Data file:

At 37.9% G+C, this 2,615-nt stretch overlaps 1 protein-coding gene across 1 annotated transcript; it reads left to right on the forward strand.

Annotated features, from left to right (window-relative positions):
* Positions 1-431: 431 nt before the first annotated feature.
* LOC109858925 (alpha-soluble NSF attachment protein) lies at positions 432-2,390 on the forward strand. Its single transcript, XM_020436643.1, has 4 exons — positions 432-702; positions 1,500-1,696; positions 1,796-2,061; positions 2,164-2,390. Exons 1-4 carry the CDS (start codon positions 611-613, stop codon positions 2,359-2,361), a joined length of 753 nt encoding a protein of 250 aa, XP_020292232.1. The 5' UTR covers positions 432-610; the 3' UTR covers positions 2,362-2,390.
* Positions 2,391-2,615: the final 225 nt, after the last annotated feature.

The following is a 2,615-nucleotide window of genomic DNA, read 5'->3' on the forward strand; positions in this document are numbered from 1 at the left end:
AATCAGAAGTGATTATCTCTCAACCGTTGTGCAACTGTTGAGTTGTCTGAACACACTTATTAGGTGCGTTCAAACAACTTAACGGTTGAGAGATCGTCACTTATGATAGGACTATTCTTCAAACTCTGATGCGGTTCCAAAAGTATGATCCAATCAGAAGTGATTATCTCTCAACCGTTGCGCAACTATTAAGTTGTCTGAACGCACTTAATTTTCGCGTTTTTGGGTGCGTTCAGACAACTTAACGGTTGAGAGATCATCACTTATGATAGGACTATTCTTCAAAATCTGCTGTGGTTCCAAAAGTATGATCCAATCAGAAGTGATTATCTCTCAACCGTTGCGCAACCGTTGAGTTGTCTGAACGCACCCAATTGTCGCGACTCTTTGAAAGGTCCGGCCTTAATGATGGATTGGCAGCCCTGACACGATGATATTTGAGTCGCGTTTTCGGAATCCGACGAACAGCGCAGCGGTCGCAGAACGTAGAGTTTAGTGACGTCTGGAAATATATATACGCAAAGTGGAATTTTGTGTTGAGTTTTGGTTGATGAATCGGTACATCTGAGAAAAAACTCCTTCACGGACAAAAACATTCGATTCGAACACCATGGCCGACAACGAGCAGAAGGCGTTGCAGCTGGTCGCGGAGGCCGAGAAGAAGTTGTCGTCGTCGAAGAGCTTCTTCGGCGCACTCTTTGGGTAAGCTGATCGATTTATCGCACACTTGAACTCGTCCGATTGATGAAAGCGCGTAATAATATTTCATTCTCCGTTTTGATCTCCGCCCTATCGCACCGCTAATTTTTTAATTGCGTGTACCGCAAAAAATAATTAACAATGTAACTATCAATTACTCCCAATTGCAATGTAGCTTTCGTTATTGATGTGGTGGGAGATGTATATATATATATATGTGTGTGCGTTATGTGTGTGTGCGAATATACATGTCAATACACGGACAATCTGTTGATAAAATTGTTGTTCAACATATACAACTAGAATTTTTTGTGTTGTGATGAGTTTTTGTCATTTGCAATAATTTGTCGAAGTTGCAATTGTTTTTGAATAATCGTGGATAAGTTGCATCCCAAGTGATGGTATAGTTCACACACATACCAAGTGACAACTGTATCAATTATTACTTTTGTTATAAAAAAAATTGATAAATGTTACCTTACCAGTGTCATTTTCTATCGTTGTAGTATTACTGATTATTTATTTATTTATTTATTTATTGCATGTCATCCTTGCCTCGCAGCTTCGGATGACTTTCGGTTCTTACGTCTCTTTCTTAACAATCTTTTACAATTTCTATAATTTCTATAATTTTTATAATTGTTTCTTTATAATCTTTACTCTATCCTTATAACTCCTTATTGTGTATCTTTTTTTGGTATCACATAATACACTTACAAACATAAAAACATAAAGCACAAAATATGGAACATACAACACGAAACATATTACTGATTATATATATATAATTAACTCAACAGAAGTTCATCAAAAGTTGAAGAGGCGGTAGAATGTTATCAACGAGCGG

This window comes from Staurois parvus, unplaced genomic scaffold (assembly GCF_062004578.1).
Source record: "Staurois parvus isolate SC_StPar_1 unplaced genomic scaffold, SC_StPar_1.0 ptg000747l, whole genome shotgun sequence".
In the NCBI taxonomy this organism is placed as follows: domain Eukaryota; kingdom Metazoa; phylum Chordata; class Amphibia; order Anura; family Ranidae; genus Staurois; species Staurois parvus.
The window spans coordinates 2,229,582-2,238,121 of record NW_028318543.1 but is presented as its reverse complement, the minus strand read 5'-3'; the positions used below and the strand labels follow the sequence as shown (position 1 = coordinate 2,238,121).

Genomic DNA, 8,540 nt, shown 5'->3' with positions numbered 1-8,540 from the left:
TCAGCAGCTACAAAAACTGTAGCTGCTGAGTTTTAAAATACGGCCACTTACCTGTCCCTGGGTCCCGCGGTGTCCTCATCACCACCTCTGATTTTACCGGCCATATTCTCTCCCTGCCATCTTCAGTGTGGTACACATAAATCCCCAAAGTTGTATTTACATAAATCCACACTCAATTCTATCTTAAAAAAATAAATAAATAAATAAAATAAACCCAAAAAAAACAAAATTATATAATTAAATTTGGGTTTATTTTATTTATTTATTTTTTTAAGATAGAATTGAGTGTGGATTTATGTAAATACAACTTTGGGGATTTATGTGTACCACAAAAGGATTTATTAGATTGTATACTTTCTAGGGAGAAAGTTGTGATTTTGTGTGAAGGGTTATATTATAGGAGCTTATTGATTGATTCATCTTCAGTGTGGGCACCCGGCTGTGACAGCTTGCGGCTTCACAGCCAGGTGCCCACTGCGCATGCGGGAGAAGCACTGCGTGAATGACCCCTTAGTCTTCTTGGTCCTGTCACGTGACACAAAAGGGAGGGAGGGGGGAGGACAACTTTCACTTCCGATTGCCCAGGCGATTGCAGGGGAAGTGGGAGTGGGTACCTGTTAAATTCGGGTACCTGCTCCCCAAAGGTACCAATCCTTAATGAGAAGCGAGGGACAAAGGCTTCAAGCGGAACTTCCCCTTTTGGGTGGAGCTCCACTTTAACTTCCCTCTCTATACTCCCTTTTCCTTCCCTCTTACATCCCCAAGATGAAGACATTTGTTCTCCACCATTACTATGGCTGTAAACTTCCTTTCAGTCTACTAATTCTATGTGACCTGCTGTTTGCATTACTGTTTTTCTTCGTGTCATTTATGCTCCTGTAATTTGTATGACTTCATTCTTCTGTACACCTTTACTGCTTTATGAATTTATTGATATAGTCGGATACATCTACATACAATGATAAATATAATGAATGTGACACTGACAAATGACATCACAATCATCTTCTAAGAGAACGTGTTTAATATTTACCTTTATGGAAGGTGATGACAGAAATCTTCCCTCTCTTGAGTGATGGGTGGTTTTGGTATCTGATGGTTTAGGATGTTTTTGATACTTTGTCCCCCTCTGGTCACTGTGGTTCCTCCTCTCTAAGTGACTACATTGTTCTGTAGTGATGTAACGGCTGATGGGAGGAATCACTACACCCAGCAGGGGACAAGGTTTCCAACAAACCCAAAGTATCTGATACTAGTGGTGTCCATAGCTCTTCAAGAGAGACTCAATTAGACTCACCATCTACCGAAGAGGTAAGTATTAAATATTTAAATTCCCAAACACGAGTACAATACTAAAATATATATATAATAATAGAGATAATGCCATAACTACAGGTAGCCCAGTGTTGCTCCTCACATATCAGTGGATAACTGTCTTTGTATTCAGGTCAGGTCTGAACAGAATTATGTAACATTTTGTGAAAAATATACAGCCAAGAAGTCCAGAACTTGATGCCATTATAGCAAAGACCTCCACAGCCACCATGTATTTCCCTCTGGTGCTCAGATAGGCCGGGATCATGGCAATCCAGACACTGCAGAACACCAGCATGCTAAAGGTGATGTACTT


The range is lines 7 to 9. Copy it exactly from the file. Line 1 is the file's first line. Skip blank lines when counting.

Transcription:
AATCAGAAGTGATTATCTCTCAACCGTTGTGCAACTGTTGAGTTGTCTGAACACACTTATTAGGTGCGTTCAAACAACTTAACGGTTGAGAGATCGTCACTTATGATAGGACTATTCTTCAAACTCTGATGCGGTTCCAAAAGTATGATCCAATCAGAAGTGATTATCTCTCAACCGTTGCGCAACTATTAAGTTGTCTGAACGCACTTAATTTTCGCGTTTTTGGGTGCGTTCAGACAACTTAACGGTTGAGAGATCATCACTTATGATAGGACTATTCTTCAAAATCTGCTGTGGTTCCAAAAGTATGATCCAATCAGAAGTGATTATCTCTCAACCGTTGCGCAACCGTTGAGTTGTCTGAACGCACCCAATTGTCGCGACTCTTTGAAAGGTCCGGCCTTAATGATGGATTGGCAGCCCTGACACGATGATATTTGAGTCGCGTTTTCGGAATCCGACGAACAGCGCAGCGGTCGCAGAACGTAGAGTTTAGTGACGTCTGGAAATATATATACGCAAAGTGGAATTTTGTGTTGAGTTTTGGTTGATGAATCGGTACATCTGAGAAAAAACTCCTTCACGGACAAAAACATTCGATTCGAACACCATGGCCGACAACGAGCAGAAGGCGTTGCAGCTGGTCGCGGAGGCCGAGAAGAAGTTGTCGTCGTCGAAGAGCTTCTTCGGCGCACTCTTTGGGTAAGCTGATCGATTTATCGCACACTTGAACTCGTCCGATTGATGAAAGCGCGTAATAATATTTCATTCTCCGTTTTGATCTCCGCCCTATCGCACCGCTAATTTTTTAATTGCGTGTACCGCAAAAAATAATTAACAATGTAACTATCAATTACTCCCAATTGCAATGTAGCTTTCGTTATTGATGTGGTGGGAGATGTATATATATATATATGTGTGTGCGTTATGTGTGTGTGCGAATATACATGTCAATACACGGACAATCTGTTGATAAAATTGTTGTTCAACATATACAACTAGAATTTTTTGTGTTGTGATGAGTTTTTGTCATTTGCAATAATTTGTCGAAGTTGCAATTGTTTTTGAATAATCGTGGATAAGTTGCATCCCAAGTGATGGTATAGTTCACACACATACCAAGTGACAACTGTATCAATTATTACTTTTGTTATAAAAAAAATTGATAAATGTTACCTTACCAGTGTCATTTTCTATCGTTGTAGTATTACTGATTATTTATTTATTTATTTATTTATTGCATGTCATCCTTGCCTCGCAGCTTCGGATGACTTTCGGTTCTTACGTCTCTTTCTTAACAATCTTTTACAATTTCTATAATTTCTATAATTTTTATAATTGTTTCTTTATAATCTTTACTCTATCCTTATAACTCCTTATTGTGTATCTTTTTTTGGTATCACATAATACACTTACAAACATAAAAACATAAAGCACAAAATATGGAACATACAACACGAAACATATTACTGATTATATATATATAATTAACTCAACAGAAGTTCATCAAAAGTTGAAGAGGCGGTAGAATGTTATCAACGAGCGG

This window comes from Staurois parvus, unplaced genomic scaffold (assembly GCF_062004578.1).
Source record: "Staurois parvus isolate SC_StPar_1 unplaced genomic scaffold, SC_StPar_1.0 ptg000747l, whole genome shotgun sequence".